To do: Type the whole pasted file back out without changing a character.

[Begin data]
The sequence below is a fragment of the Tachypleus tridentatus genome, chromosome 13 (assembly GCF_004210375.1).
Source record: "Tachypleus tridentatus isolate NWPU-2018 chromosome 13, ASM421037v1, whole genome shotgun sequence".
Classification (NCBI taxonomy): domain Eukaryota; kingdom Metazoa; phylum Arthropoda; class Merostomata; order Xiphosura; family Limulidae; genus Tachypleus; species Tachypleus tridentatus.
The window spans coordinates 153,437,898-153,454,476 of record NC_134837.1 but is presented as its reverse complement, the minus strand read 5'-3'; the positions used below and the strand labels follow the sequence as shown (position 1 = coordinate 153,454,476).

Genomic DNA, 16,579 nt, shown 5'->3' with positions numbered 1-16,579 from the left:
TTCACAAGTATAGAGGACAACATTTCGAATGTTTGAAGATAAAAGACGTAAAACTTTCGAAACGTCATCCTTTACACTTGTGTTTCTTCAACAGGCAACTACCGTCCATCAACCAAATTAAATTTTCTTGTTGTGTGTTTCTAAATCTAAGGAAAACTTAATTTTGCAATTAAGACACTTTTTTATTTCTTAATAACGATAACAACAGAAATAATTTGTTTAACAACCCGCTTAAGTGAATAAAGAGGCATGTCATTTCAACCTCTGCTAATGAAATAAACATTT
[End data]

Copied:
The sequence below is a fragment of the Tachypleus tridentatus genome, chromosome 13 (assembly GCF_004210375.1).
Source record: "Tachypleus tridentatus isolate NWPU-2018 chromosome 13, ASM421037v1, whole genome shotgun sequence".
Classification (NCBI taxonomy): domain Eukaryota; kingdom Metazoa; phylum Arthropoda; class Merostomata; order Xiphosura; family Limulidae; genus Tachypleus; species Tachypleus tridentatus.
The window spans coordinates 153,437,898-153,454,476 of record NC_134837.1 but is presented as its reverse complement, the minus strand read 5'-3'; the positions used below and the strand labels follow the sequence as shown (position 1 = coordinate 153,454,476).

Genomic DNA, 16,579 nt, shown 5'->3' with positions numbered 1-16,579 from the left:
TTCACAAGTATAGAGGACAACATTTCGAATGTTTGAAGATAAAAGACGTAAAACTTTCGAAACGTCATCCTTTACACTTGTGTTTCTTCAACAGGCAACTACCGTCCATCAACCAAATTAAATTTTCTTGTTGTGTGTTTCTAAATCTAAGGAAAACTTAATTTTGCAATTAAGACACTTTTTTATTTCTTAATAACGATAACAACAGAAATAATTTGTTTAACAACCCGCTTAAGTGAATAAAGAGGCATGTCATTTCAACCTCTGCTAATGAAATAAACATTT